Travel may be local, regional, national (domestic) or international. In some countries, non-local internal travel may require an internal passport, while international travel typically requires a passport and visa. A trip may also be part of a round-trip, which is a particular type of travel whereby a person moves from one location to another and returns.[11]
​​​​Charlotte Douglas International Airport is the sixth busiest airport in the world offering more than 160 nonstop destinations around the globe. CLT oversees more than 700 departures and landings each day, and is served by seven domestic carriers and three foreign flag carriers. As American Airlines' second largest hub and the second largest airport on the East Coast, CLT connects passengers to exotic locations throughout the world.
The travel advisory was supported by LGBTQ activities based in The Bahamas – Erin Greene and Alex D’Marco – who told local newspaper Tribune 242 that they understood where Canada was coming from. Greene called it a “sound, a reasonable advisory” while D’Marco noted how LGBT Bahamians “can’t advance in their career” and have no access to marriage, hormones and medications. She also said that LGBTQ people can’t rely on the police for help in times of need.
ATMs / Cash Machines – Need cash? ATMs, operated by Scotiabank, are available. Fees may apply, so be sure to check your bank’s fee schedule and your daily withdrawal limit if you are travelling internationally. You may also want to notify your bank of your travel plans. Locations: on the ground floor in both International and Domestic Arrival areas • Landside, 2nd Floor (near Tim Horton’s) • Airside, 2nd floor.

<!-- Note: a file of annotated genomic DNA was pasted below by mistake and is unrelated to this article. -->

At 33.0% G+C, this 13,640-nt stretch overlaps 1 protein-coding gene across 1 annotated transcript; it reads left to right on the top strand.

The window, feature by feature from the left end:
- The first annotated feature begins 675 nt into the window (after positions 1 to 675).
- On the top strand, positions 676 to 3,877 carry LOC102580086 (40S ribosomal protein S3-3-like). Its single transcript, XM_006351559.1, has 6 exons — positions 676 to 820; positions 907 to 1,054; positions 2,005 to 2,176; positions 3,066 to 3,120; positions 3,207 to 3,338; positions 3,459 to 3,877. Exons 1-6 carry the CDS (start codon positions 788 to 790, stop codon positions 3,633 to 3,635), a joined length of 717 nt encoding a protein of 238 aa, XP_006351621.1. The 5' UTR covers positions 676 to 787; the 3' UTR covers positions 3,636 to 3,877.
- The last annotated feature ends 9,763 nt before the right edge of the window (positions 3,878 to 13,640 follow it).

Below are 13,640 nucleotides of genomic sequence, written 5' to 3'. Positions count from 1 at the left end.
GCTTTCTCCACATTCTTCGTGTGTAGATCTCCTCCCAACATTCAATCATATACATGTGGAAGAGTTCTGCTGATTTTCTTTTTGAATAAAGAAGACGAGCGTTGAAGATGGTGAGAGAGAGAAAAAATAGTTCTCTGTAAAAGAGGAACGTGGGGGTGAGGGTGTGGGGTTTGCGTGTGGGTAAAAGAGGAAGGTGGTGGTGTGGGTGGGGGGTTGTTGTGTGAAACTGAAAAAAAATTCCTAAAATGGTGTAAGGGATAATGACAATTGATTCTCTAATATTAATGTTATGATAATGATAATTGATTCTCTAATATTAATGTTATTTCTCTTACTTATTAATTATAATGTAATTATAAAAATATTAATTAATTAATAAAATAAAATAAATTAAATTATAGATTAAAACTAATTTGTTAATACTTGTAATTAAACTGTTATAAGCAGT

Travel by water often provided more comfort and speed than land-travel, at least until the advent of a network of railways in the 19th century. Travel for the purpose of tourism is reported to have started around this time when people began to travel for fun as travel was no longer a hard and challenging task. This was capitalised on by people like Thomas Cook selling tourism packages where trains and hotels were booked together.[10] Airships and airplanes took over much of the role of long-distance surface travel in the 20th century, notably after the second World War where there was a surplus of both aircraft and pilots.[7]
Passengers are subject to much more extensive screening than in the past, including screening of checked baggage at check-in time, and, according to news reports pat downs that approach groping. Airlines recommend arriving at least an hour earlier than before. In my experience the extra delay is rarely more than 15 minutes, even with the extra baggage screening, although I usually fly out of smaller airports, not big hubs where you can get the killer two hour lines. The TSA has handed back screening at a surprising number of airports to private contractors, all of whom wear outfits intended to look like TSA uniforms. There is remarkable inconsistency in procedures from one airport to another, particularly with respect to your shoes, is worse than ever. Don't put your shoes in a bin, do put your shoes in a bin, and they all insist very loudly that whatever their rule is has always been the rule everywhere. A variety of extra cost "trusted traveller" plans may allow people to get through the screening faster, or may just involve waiting in a different line. The TSA makes no promises. If you don't want to go through the X-ray machines, whose safety is nowhere near as clear as the TSA would like you to believe, you can get a light body massage instead. They have a web site with estimated wait times based on averages in previous months, not real time numbers.